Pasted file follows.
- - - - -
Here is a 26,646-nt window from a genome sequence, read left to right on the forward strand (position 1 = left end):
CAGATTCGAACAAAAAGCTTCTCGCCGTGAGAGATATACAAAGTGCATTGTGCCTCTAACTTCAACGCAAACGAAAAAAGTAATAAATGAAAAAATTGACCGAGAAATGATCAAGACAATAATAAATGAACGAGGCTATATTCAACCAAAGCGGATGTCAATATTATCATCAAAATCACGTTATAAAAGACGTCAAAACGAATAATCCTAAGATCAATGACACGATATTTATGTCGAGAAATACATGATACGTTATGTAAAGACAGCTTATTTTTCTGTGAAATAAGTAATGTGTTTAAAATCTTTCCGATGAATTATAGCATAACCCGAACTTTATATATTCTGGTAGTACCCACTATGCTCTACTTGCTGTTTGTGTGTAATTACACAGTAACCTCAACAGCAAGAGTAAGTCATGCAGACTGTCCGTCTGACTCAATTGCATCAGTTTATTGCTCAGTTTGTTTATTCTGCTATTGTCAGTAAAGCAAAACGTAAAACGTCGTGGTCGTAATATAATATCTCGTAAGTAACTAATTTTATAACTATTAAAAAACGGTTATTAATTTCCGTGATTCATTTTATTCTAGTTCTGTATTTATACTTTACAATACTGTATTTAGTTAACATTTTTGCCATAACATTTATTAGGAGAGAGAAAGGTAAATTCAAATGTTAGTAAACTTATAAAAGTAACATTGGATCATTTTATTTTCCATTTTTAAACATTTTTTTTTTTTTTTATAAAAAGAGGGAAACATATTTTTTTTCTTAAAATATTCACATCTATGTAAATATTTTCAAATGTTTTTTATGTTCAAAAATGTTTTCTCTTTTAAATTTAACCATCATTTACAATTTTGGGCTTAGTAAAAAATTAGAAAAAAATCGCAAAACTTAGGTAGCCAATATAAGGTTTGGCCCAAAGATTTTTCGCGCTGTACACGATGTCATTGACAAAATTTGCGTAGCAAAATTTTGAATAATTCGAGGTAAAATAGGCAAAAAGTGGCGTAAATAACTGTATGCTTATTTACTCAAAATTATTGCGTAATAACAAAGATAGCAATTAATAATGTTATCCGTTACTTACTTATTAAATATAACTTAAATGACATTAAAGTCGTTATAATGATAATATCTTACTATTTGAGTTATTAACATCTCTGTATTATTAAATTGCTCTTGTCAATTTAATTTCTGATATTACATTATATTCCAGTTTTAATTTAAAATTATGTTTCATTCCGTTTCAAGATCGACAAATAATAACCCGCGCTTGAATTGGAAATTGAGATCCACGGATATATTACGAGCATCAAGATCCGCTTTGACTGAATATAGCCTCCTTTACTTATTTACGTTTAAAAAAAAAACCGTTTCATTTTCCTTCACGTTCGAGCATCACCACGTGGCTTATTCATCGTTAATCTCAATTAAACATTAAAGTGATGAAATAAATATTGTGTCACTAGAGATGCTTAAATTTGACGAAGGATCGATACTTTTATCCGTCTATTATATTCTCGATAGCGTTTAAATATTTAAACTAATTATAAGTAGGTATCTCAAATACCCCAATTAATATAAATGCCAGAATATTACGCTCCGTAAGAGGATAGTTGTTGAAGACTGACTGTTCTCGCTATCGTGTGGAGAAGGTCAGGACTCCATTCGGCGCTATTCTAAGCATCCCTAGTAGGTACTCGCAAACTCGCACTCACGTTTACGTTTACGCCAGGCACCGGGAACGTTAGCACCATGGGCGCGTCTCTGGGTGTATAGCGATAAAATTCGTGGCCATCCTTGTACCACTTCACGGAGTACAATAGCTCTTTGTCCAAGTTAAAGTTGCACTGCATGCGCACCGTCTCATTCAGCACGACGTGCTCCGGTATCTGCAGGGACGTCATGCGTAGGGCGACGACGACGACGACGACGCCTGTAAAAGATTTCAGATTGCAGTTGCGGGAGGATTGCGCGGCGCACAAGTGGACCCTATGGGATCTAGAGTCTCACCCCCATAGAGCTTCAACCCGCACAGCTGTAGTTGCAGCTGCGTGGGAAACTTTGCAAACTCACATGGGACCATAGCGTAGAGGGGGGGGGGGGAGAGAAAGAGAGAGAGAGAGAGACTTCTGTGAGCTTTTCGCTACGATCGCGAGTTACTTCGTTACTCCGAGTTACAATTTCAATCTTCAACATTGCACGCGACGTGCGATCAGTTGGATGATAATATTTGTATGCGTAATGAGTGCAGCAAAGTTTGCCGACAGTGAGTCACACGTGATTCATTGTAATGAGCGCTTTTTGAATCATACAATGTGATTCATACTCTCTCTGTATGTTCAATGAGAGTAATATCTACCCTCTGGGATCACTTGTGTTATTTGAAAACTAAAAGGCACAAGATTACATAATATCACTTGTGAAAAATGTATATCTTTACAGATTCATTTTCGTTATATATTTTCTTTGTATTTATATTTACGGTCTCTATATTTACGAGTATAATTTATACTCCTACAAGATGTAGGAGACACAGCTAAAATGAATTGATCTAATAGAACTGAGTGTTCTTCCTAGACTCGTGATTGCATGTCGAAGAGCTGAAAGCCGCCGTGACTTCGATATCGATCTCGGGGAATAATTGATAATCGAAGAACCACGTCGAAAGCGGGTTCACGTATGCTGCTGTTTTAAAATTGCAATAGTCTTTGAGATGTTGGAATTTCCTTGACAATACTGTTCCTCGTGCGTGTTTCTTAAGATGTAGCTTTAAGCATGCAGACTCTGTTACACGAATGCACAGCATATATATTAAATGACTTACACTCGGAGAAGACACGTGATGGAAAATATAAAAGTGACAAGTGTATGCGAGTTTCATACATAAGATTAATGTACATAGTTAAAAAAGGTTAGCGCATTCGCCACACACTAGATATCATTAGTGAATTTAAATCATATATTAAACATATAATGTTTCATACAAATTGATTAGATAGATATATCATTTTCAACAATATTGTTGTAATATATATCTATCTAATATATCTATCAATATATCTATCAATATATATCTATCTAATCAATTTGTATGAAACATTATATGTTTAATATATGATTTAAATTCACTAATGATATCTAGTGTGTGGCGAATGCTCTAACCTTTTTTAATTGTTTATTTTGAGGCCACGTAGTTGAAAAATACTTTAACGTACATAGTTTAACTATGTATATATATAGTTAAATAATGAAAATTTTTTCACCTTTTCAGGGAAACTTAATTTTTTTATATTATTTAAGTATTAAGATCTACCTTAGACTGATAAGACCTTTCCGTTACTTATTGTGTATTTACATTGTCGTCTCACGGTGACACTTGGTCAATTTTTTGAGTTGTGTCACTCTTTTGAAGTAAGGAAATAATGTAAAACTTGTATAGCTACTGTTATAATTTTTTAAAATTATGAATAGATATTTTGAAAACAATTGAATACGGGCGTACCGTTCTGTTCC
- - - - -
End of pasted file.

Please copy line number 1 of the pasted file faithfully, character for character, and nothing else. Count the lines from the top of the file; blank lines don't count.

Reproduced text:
Here is a 26,646-nt window from a genome sequence, read left to right on the forward strand (position 1 = left end):